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Strangely muted comments on Bush’s idiotic tariffs

New blog Global Grumpy raises an interesting point about the surprising lack of reaction from the US media and muted reaction from conservative bloggers regarding the asinine steel tariffs. He also links to a somewhat pointless article on Slate on the legality of the subject, as if the problem was a legal one rather than an economic and political one. The fact left wing bloggers have little to say is hardly surprising but one can only speculate why the neo-con bloggers are not howling much louder.

Bush’s action is clearly damaging to the US economy due to the inevitable knock-on effects it will have on international trade, not to mention the increased costs passed on directly as US steel becomes more expensive. I was expecting to hear people making much stronger remarks about ‘The Bush Steel Tax on US consumers’ (for that is what it is). The headlines I was expecting were:

  • ‘Bush causes squeals of delight amongst anti-globalization advocates’
  • ‘Is Bush trying to get France to award him the Legion d’Honneur for inconsistency?’
  • ‘Bush encourages reduction in global trade’
  • ‘Bush to World: please add tariff barriers against goods exported from USA’
  • ‘Bush tells Russians: ‘Yeah I know we are proping up your economy with aid on one hand and trying to wreck your steel industry with the other… so what? If you need money go sell nukes to Iran and stop bugging us’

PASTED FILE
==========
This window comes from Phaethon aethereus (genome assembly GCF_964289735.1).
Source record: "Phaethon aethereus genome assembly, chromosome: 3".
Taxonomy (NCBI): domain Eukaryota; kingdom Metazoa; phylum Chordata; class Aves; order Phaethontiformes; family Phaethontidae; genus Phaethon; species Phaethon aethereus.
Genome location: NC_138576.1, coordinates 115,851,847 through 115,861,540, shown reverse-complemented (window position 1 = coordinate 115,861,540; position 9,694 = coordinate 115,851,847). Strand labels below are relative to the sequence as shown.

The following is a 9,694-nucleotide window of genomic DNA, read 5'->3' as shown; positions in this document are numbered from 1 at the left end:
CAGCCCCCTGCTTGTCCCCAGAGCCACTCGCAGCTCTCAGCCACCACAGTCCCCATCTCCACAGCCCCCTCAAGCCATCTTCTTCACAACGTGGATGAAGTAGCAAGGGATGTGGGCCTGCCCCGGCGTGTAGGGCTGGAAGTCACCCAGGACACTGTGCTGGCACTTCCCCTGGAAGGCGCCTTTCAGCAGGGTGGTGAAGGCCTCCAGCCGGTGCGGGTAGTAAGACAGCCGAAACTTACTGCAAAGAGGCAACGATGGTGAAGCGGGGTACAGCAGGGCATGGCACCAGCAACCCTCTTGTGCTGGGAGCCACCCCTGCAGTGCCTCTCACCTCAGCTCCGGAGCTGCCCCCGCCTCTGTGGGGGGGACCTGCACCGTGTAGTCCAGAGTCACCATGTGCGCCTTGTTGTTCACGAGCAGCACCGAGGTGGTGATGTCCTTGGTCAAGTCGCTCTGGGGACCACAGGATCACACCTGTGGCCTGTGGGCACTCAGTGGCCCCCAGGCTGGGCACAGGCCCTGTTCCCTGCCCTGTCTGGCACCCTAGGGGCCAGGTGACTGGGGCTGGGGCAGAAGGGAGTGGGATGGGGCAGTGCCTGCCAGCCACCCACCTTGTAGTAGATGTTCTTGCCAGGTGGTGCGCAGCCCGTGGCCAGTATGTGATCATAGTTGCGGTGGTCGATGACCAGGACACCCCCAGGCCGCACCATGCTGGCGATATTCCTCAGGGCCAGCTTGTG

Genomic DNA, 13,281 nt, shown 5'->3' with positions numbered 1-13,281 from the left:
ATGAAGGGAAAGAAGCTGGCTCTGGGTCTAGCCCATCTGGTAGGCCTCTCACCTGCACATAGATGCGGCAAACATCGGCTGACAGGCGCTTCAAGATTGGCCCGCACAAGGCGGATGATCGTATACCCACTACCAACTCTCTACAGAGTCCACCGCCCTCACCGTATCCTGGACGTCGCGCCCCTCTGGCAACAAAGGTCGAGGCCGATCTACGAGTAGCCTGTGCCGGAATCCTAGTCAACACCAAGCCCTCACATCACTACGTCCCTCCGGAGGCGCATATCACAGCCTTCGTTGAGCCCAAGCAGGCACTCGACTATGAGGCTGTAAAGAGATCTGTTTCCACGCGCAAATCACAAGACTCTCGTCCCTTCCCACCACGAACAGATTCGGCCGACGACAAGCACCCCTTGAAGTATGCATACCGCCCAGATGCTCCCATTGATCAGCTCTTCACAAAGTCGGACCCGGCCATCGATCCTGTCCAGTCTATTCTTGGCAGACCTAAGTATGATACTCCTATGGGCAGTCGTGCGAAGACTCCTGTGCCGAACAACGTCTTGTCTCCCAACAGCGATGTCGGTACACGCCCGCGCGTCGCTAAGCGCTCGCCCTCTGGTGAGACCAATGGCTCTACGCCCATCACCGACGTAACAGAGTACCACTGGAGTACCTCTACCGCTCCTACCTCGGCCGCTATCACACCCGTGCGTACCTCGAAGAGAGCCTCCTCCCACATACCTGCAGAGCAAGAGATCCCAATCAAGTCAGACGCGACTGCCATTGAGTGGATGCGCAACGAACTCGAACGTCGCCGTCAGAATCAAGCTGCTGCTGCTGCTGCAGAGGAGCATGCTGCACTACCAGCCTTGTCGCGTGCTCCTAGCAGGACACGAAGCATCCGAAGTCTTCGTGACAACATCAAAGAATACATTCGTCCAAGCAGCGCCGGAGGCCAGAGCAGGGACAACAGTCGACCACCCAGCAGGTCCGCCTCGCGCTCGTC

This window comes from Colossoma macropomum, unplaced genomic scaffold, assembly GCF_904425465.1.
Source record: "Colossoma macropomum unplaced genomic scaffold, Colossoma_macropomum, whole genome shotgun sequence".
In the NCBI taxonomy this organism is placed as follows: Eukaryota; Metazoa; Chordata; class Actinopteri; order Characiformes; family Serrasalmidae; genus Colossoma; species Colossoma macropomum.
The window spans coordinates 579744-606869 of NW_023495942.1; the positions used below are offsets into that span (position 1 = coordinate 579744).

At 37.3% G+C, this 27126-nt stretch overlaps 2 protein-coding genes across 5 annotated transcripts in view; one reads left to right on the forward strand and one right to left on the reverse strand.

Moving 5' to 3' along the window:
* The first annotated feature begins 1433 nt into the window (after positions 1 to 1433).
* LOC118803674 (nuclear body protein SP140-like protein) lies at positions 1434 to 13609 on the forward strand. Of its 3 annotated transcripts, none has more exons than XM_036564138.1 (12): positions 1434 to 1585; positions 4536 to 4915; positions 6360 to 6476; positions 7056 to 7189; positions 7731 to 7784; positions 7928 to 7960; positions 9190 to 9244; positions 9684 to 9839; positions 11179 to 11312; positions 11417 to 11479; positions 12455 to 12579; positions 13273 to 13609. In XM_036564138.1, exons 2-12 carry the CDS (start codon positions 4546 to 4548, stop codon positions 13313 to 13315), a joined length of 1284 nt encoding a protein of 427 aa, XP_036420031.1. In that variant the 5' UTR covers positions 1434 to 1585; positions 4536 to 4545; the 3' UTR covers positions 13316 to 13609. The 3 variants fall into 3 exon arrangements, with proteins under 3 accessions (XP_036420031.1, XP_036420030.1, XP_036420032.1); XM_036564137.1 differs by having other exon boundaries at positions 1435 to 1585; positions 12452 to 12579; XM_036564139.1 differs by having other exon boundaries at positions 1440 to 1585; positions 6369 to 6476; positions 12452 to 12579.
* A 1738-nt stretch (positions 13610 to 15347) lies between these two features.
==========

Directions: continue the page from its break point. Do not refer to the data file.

I hope the reason for this is not the flip side of a phenomena I saw many times during the ghastly Clinton years: even when Clinton occasionally got something right (very occasionally), so great was the detestation of several otherwise analytical commentators (and friends) that they opposed policies which if conducted identically under any US president except Clinton, they would have supported without question. I wonder if ‘wartime’ admiration for Bush has not cause a similar blindness in the other direction towards a truly inane policy.

This is not a trivial issue and could have disastrous implications for the international trade system that are far more important than an industry which employs 150,000 people out of a population of 260 million.

[Note to ‘Global Grumpy’: the two e-mail addresses I have for you both bounce]

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